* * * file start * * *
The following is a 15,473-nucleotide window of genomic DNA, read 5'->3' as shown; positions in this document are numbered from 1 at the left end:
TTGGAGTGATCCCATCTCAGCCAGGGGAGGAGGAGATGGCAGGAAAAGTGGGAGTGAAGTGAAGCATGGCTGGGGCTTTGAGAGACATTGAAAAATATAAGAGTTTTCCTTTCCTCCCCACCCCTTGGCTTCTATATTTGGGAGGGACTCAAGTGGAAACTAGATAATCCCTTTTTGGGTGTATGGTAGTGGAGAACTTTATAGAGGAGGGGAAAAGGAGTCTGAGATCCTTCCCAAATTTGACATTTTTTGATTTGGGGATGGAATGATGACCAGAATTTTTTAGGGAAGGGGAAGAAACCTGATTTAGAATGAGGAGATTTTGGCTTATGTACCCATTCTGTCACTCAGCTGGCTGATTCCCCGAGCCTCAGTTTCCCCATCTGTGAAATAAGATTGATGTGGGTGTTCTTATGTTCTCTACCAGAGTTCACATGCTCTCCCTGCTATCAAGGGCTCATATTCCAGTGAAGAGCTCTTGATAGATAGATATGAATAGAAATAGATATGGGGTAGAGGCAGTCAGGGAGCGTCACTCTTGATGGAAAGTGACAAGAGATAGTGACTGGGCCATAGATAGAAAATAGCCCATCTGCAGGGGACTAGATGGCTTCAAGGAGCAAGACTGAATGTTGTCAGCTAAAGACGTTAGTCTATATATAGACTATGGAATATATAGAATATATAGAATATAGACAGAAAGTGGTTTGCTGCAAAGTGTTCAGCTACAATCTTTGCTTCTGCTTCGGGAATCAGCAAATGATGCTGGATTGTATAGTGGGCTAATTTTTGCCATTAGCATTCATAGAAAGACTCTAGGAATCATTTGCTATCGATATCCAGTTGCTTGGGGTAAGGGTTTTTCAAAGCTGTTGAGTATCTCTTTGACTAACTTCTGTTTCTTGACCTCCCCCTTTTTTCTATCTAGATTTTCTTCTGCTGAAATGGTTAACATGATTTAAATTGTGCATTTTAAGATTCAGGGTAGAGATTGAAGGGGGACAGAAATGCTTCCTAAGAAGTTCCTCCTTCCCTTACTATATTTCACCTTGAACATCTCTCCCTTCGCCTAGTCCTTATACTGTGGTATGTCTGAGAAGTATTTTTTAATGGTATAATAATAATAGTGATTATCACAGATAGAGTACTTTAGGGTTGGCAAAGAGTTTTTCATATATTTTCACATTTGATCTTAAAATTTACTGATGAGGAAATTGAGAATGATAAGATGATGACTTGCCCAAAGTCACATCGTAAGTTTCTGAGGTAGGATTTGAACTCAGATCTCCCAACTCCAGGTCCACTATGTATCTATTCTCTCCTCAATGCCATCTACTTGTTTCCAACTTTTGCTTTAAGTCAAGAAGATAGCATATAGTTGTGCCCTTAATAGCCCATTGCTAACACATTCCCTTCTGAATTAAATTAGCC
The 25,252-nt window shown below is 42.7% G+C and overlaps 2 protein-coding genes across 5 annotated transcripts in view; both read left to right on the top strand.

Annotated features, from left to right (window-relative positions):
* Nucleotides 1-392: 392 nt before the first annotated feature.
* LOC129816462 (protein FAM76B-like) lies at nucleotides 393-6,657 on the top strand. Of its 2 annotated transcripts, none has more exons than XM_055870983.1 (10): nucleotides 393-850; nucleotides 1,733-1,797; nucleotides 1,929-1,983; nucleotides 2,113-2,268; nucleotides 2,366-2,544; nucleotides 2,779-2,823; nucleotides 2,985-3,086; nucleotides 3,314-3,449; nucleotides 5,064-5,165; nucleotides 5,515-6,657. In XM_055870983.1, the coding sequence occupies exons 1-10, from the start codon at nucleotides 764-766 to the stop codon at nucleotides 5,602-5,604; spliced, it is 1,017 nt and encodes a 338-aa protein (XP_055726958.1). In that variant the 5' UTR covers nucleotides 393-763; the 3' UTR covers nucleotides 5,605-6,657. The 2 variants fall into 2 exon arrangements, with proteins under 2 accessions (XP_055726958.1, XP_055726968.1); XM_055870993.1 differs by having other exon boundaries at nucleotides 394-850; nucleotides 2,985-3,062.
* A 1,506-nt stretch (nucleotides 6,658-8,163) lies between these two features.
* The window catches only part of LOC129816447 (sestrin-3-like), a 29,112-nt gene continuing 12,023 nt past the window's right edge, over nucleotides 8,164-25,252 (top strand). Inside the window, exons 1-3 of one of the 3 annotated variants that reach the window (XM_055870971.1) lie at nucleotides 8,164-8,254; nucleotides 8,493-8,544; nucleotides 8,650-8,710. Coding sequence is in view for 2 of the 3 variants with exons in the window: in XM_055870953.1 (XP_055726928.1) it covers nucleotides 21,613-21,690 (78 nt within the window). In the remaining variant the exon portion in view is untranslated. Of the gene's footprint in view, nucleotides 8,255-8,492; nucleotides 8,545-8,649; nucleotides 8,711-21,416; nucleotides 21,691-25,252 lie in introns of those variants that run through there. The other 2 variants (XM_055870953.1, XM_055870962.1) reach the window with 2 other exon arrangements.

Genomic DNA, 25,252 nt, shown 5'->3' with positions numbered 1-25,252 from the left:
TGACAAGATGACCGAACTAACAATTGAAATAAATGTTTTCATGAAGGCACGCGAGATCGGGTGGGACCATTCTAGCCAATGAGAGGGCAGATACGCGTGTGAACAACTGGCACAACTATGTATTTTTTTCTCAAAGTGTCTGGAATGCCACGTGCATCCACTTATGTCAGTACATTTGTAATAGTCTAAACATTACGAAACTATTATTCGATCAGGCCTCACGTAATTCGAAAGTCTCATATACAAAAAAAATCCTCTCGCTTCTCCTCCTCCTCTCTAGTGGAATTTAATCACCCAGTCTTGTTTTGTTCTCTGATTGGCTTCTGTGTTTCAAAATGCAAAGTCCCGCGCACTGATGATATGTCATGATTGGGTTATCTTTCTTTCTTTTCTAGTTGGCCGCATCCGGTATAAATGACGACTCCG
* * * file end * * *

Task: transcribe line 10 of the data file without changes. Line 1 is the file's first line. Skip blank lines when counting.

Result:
TGACAAGATGACCGAACTAACAATTGAAATAAATGTTTTCATGAAGGCACGCGAGATCGGGTGGGACCATTCTAGCCAATGAGAGGGCAGATACGCGTGTGAACAACTGGCACAACTATGTATTTTTTTCTCAAAGTGTCTGGAATGCCACGTGCATCCACTTATGTCAGTACATTTGTAATAGTCTAAACATTACGAAACTATTATTCGATCAGGCCTCACGTAATTCGAAAGTCTCATATACAAAAAAAATCCTCTCGCTTCTCCTCCTCCTCTCTAGTGGAATTTAATCACCCAGTCTTGTTTTGTTCTCTGATTGGCTTCTGTGTTTCAAAATGCAAAGTCCCGCGCACTGATGATATGTCATGATTGGGTTATCTTTCTTTCTTTTCTAGTTGGCCGCATCCGGTATAAATGACGACTCCG